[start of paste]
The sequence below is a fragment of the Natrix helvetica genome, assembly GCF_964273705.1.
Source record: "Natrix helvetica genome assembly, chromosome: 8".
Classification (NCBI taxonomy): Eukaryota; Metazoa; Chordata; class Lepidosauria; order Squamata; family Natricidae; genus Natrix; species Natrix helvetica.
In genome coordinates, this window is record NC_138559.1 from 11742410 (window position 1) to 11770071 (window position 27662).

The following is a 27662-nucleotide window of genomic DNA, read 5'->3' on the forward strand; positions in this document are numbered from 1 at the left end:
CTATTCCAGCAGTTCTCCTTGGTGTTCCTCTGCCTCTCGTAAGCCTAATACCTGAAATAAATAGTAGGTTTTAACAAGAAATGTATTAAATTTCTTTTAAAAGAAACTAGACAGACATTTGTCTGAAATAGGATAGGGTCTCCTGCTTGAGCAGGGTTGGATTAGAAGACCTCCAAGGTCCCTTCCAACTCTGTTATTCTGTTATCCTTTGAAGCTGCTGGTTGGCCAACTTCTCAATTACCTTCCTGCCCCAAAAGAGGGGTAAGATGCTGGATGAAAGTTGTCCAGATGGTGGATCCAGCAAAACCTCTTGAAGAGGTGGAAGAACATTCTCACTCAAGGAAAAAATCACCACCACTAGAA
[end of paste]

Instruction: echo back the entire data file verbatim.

The sequence below is a fragment of the Natrix helvetica genome, assembly GCF_964273705.1.
Source record: "Natrix helvetica genome assembly, chromosome: 8".
Classification (NCBI taxonomy): Eukaryota; Metazoa; Chordata; class Lepidosauria; order Squamata; family Natricidae; genus Natrix; species Natrix helvetica.
In genome coordinates, this window is record NC_138559.1 from 11742410 (window position 1) to 11770071 (window position 27662).

The following is a 27662-nucleotide window of genomic DNA, read 5'->3' on the forward strand; positions in this document are numbered from 1 at the left end:
CTATTCCAGCAGTTCTCCTTGGTGTTCCTCTGCCTCTCGTAAGCCTAATACCTGAAATAAATAGTAGGTTTTAACAAGAAATGTATTAAATTTCTTTTAAAAGAAACTAGACAGACATTTGTCTGAAATAGGATAGGGTCTCCTGCTTGAGCAGGGTTGGATTAGAAGACCTCCAAGGTCCCTTCCAACTCTGTTATTCTGTTATCCTTTGAAGCTGCTGGTTGGCCAACTTCTCAATTACCTTCCTGCCCCAAAAGAGGGGTAAGATGCTGGATGAAAGTTGTCCAGATGGTGGATCCAGCAAAACCTCTTGAAGAGGTGGAAGAACATTCTCACTCAAGGAAAAAATCACCACCACTAGAA